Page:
- Research article
- Open Access
Prevalence of depressive symptoms among schoolchildren in Cyprus: a cross-sectional descriptive correlational study
Child and Adolescent Psychiatry and Mental Health volume 11, Article number: 7 (2017)
Depressive symptoms in the young constitute a public health issue. The current study aims to estimate: (a) the frequency of depressive symptoms in a sample of final grade elementary-school children in Cyprus, (b) the association among frequency of depressive symptoms, gender and nationality and, (c) the metric properties of the Greek-Cypriot version of the children’s depression inventory (CDI).
A descriptive cross-sectional study with internal comparison was performed. The occurrence of depressive symptoms was assessed with the CDI, which includes 5 subscales: depressive mood, interpersonal difficulties, ineffectiveness, anhedonia and negative self-esteem. Clinical depressive symptoms were reported as CDI score ≥19. CDI was anonymously and voluntarily completed by 439 schoolchildren [mean age 12.3 (±0.51) years old] from fifteen public elementary schools (217 boys and 222 girls), yielding a response rate of 58.2%. The metric properties of the CDI were assessed in terms of internal consistency reliability and construct validity via exploratory factor analysis (rotated and unrotated principal component analysis). Descriptive and inferential statistics were explored.
10.25% of Cypriot schoolchildren reported clinical depressive symptoms (CDI score ≥19). Statistically significant differences were reported between boys and girls in all five subscales of the CDI. Girls reported higher scores in “Depressive mood”, “Negative self-esteem” and “Anhedonia” subscales, while boys scored higher in “Interpersonal difficulties” and “Ineffectiveness” subscales. There were no statistically significant differences among ethnicity groups regarding the entire CDI or the subscales of it. Concerning the metric properties of the Greek-Cypriot version of the CDI, internal consistency reliability was adequate (Cronbach’s alpha = 0.84). Factor analysis with varimax rotation resulted in five factors explaining 42% of the variance.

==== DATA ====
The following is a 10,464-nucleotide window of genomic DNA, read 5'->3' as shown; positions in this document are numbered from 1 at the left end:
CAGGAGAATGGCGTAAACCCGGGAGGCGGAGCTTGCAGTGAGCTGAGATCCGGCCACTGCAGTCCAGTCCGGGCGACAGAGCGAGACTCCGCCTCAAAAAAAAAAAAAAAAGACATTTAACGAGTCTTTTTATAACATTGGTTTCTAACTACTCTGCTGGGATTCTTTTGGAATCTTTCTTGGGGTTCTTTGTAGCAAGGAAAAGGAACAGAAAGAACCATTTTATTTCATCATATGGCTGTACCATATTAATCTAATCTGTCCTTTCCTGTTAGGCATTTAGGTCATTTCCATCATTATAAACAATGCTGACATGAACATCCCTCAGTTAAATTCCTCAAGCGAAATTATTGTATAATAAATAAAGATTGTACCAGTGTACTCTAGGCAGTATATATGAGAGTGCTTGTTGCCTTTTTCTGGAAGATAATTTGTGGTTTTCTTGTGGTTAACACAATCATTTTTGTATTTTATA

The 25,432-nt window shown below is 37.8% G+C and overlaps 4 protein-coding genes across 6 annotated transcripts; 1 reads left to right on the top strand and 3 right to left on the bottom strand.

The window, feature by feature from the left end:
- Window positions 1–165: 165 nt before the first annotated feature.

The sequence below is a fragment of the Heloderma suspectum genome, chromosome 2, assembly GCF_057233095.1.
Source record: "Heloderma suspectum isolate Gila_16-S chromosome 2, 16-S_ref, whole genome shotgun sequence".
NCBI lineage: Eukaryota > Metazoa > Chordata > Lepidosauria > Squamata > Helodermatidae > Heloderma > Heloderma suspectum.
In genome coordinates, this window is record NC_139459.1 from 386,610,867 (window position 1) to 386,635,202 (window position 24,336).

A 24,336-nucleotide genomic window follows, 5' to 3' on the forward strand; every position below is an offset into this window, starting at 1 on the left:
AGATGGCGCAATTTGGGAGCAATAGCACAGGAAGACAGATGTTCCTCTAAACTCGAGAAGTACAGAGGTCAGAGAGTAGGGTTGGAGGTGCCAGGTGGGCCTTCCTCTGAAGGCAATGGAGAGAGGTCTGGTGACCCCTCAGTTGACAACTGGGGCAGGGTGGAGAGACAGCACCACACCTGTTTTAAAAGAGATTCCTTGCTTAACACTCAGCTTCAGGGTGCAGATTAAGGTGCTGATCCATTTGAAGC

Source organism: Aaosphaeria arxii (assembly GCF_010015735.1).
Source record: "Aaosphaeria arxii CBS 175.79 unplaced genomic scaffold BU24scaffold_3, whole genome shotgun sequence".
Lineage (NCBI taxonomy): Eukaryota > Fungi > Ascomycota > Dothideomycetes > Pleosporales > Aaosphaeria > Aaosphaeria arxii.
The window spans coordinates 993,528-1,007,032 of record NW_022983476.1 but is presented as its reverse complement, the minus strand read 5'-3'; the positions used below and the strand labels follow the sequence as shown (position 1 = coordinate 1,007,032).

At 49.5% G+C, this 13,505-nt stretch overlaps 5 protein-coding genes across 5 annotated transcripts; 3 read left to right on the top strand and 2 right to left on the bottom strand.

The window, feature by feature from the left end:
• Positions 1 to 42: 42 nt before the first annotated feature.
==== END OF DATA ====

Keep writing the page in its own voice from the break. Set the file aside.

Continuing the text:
The Greek-Cypriot version of the CDI is a reliable tool for the assessment of the severity of depressive symptoms in schoolchildren. Institutional counseling services, as well as interventions aiming to empower the young need to address the different psychological needs of boys and girls. Longitudinal studies within this cultural context may be warranted, with special attention to other factors related to depressive symptoms and low self-esteem in schoolchildren, such as suicidality or bullying.
The occurrence of depressive symptoms in children and young people constitutes a serious public health issue , addressed by the WHO [2, 3]. It is recognized as a common, however unbearable, disturbance in these populations, affecting all areas of functioning, such as motivation, cognitive performance, emotions, mood, and perception of self-worth . Moreover, depressive symptoms in schoolchildren may disrupt the course of life during a critical period for learning and social development . Depressive symptoms may affect students of any age, gender, ethnicity and socio-economic status .